In their recent study, Buying into Myths: Free Movement of People and Immigration 2016, Eiko Thielemann and Daniel Schade have suggested that migration flows between EU countries including Britain have been largely the result of high levels of unemployment in southern Europe and poor labour market conditions in Eastern European countries. Unemployment rates in the UK have been low compared to such countries. And when you don’t have work, one obvious option is to move somewhere else to look for a job.

Vasileva first came to Britain from her native Bulgaria in June 2008 She’s now  forty-something-years-old, is raising a family, and has lived in York for almost ten years. She has a permanent job as an office manager with an international training company. Vasileva says she enjoys the cosmopolitan feel of this country, the chance to share meals and conversation with people from all over the world. She loves the sense of community and support, and “people realising the value of these things.”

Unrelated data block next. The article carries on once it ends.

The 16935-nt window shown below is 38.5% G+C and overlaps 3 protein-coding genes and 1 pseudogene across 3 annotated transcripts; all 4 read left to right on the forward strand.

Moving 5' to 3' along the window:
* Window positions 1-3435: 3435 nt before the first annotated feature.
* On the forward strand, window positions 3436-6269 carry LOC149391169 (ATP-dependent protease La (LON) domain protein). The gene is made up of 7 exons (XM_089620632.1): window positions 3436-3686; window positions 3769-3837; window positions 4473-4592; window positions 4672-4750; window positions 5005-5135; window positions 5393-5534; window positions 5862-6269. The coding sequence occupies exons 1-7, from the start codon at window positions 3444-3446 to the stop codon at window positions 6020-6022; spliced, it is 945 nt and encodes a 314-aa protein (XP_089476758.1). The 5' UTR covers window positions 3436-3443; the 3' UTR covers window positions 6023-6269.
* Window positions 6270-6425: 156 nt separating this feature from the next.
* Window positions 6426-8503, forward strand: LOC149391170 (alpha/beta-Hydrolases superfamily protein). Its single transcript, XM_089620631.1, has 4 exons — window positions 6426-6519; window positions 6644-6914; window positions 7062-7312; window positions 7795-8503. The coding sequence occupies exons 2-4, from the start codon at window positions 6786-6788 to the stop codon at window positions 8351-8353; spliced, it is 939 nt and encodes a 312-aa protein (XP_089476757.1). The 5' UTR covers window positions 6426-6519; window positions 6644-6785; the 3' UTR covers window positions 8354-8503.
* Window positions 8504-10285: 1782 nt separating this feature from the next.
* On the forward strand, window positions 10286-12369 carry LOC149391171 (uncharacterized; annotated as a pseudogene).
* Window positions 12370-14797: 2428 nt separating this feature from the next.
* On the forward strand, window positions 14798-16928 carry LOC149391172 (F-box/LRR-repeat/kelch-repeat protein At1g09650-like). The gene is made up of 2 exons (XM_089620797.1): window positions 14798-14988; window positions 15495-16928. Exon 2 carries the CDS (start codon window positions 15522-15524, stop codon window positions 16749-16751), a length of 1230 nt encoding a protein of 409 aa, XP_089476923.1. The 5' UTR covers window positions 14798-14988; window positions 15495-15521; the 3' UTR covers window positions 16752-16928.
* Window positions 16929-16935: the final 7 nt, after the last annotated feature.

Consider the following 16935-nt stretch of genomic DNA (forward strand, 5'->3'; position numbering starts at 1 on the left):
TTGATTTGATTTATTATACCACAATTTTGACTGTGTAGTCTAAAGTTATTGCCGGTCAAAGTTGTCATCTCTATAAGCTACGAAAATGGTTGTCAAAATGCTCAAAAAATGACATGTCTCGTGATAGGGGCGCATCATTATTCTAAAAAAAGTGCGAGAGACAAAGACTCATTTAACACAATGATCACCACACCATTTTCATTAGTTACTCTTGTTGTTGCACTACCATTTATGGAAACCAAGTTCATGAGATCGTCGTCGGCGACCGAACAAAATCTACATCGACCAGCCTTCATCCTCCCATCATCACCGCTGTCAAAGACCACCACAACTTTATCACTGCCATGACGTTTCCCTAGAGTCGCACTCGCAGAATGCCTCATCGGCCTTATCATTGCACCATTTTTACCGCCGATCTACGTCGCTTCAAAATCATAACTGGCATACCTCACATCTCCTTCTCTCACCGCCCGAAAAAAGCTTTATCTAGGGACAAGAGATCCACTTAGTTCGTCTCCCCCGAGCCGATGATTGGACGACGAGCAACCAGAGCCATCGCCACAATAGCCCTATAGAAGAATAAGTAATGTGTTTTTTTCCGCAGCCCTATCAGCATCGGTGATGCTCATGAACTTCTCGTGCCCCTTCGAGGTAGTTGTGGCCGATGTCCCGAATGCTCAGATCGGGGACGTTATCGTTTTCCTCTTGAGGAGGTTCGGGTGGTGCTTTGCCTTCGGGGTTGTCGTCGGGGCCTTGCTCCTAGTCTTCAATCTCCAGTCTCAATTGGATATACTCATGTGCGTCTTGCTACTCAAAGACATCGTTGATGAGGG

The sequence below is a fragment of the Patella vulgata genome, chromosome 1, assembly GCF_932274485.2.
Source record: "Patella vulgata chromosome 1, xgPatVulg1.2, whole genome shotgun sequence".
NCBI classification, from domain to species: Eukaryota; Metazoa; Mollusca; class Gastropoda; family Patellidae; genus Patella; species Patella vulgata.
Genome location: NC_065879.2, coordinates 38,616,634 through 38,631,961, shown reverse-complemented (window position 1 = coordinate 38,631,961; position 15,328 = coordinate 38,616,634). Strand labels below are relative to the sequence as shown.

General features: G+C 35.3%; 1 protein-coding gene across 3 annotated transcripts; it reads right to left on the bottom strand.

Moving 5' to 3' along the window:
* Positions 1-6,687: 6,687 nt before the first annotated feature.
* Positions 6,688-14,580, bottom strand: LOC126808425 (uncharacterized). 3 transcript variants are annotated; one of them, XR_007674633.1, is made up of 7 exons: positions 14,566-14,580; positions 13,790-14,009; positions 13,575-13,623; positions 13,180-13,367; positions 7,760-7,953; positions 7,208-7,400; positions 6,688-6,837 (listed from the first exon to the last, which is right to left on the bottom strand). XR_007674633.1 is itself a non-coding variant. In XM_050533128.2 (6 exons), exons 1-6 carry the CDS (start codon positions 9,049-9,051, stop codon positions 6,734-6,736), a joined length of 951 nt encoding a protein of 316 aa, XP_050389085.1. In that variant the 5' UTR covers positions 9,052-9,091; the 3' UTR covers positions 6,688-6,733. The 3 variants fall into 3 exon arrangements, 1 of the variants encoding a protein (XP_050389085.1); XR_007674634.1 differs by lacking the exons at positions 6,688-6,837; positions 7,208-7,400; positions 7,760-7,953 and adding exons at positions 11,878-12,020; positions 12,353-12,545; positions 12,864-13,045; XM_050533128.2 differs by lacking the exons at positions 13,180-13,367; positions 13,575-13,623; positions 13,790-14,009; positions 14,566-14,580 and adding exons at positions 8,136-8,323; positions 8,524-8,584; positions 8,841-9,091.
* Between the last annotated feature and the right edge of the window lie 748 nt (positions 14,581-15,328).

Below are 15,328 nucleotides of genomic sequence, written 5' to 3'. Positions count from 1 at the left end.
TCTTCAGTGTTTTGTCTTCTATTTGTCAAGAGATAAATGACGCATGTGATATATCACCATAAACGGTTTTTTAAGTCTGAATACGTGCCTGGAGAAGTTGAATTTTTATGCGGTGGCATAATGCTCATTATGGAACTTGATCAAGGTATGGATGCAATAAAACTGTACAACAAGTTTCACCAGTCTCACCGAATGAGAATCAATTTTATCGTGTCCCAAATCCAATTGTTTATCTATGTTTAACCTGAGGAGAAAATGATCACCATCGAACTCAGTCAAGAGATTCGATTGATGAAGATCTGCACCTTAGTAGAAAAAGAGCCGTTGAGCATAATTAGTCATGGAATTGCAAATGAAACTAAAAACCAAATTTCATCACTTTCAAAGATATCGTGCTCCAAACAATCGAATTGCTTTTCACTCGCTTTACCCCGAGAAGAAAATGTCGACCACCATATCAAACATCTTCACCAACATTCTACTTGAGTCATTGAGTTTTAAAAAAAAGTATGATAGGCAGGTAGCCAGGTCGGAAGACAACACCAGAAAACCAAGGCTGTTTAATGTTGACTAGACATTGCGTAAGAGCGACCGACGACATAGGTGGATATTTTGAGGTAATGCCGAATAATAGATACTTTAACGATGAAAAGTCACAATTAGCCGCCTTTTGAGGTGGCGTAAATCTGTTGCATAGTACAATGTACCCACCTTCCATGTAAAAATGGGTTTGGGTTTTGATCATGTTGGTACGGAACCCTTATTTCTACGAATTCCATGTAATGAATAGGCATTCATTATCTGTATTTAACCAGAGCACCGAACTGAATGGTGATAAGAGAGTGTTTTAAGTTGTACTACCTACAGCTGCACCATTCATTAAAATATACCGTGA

Something that native monolingual Brits find incredibly hard to understand is that many people come to study, live and work here simply because they know that the best way to learn a language is to come to the country where it is spoken. There is a global hunger for learning English, and with this there is often a natural curiosity to learn about the culture that lies behind the language. Take Céline, for instance. She’s a 32-year-old French teacher who has also lived in the north of England for just under ten years. “I love speaking English every day, and sharing my passion for languages with my students and the children in school.” She loves the kindness she has experienced here as well as the British sense of humour.